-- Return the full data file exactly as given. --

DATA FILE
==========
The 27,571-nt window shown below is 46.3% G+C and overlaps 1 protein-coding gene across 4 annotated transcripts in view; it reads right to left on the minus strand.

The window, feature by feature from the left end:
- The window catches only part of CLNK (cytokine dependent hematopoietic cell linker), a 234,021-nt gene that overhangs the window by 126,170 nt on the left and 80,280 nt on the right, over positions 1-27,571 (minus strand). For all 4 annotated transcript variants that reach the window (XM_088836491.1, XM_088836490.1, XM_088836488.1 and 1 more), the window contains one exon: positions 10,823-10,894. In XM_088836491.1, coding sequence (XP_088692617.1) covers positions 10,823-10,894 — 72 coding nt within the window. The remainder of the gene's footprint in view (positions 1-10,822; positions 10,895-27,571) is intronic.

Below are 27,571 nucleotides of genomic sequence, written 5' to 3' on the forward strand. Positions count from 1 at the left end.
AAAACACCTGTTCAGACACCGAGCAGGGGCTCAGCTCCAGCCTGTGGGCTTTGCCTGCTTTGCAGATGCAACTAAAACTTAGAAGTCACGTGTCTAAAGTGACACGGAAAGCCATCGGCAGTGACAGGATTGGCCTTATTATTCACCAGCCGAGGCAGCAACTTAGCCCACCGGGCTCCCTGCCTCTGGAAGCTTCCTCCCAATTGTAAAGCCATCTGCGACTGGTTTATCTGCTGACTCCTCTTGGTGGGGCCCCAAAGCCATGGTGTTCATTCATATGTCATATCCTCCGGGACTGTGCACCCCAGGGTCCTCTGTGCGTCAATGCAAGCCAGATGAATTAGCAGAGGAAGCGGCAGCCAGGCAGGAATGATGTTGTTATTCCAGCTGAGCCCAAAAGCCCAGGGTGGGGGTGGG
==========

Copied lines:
The 27,571-nt window shown below is 46.3% G+C and overlaps 1 protein-coding gene across 4 annotated transcripts in view; it reads right to left on the minus strand.

The window, feature by feature from the left end:
- The window catches only part of CLNK (cytokine dependent hematopoietic cell linker), a 234,021-nt gene that overhangs the window by 126,170 nt on the left and 80,280 nt on the right, over positions 1-27,571 (minus strand). For all 4 annotated transcript variants that reach the window (XM_088836491.1, XM_088836490.1, XM_088836488.1 and 1 more), the window contains one exon: positions 10,823-10,894. In XM_088836491.1, coding sequence (XP_088692617.1) covers positions 10,823-10,894 — 72 coding nt within the window. The remainder of the gene's footprint in view (positions 1-10,822; positions 10,895-27,571) is intronic.

Below are 27,571 nucleotides of genomic sequence, written 5' to 3' on the forward strand. Positions count from 1 at the left end.
AAAACACCTGTTCAGACACCGAGCAGGGGCTCAGCTCCAGCCTGTGGGCTTTGCCTGCTTTGCAGATGCAACTAAAACTTAGAAGTCACGTGTCTAAAGTGACACGGAAAGCCATCGGCAGTGACAGGATTGGCCTTATTATTCACCAGCCGAGGCAGCAACTTAGCCCACCGGGCTCCCTGCCTCTGGAAGCTTCCTCCCAATTGTAAAGCCATCTGCGACTGGTTTATCTGCTGACTCCTCTTGGTGGGGCCCCAAAGCCATGGTGTTCATTCATATGTCATATCCTCCGGGACTGTGCACCCCAGGGTCCTCTGTGCGTCAATGCAAGCCAGATGAATTAGCAGAGGAAGCGGCAGCCAGGCAGGAATGATGTTGTTATTCCAGCTGAGCCCAAAAGCCCAGGGTGGGGGTGGG